But the realities and weights of life soon set in, and it seems that Mina must pay the emotional toll for everyone's demands. The consistent failure to keep all parts of her life in harmony is what is so simultaneously compelling and heartbreaking. The pressures applied by her Pakistani parents are constantly at odds with Mina's desire to live in a more Norwegian (read: Western) fashion where she can date any man she chooses, wear what she wants to wear, or even pursue her own dreams of being an actress. Haq's version of womanhood is fraught with the real pressures of young motherhood: watching Mina attempt to blend the lives of Jesper and Felix into a seamless unit is tense, the specter of clashing personalities lurks ominously in the background.
At one point, we watch Mina leave Felix at home alone so she can go out and spend time with Jesper. As a flimsy safeguard, she leaves Felix a phone to call her in case of emergency. Mina's naïve attempts at responsible parenting are at odds with her desires to be a young woman in a budding relationship. Being culture-bound is another major theme here, with Haq showcasing the expectations of traditional Pakistani womanhood consistently barring Mina from pursuing her own version of happiness. Her mother's incessant nagging about finding a husband and honouring her family constantly undermines Mina's own sense of self. In the end, I Am Yours wonders just who precisely Mina belongs to and where her own agency lies. If one were to hazard a guess, it may just be that she belongs to the realm of heartbreak.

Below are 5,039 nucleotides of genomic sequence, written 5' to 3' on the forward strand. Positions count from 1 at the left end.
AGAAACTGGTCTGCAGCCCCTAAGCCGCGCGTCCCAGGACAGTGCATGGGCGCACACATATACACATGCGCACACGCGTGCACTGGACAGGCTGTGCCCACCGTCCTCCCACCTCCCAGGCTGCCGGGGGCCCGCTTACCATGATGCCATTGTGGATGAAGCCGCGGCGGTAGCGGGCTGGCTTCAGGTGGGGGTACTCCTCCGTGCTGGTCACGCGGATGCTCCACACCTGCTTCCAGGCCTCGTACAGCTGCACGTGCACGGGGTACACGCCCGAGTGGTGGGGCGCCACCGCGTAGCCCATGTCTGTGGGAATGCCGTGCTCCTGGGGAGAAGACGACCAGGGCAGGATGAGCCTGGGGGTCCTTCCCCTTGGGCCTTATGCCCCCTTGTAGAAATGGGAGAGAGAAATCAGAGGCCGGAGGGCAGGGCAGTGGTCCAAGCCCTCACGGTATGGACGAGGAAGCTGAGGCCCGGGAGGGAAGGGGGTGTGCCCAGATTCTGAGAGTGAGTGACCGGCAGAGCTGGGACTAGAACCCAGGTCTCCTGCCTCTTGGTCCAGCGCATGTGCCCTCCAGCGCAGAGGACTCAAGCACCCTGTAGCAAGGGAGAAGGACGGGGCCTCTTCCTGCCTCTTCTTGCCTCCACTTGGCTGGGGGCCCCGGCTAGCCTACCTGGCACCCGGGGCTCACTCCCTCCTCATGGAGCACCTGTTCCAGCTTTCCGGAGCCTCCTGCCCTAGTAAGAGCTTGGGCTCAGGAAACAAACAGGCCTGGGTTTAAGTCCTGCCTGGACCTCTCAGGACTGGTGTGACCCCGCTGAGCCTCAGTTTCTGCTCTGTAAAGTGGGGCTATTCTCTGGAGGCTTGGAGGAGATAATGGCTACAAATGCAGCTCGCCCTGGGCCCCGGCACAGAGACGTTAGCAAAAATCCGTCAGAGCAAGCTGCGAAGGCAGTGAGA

Allie Gemmill | @alliegem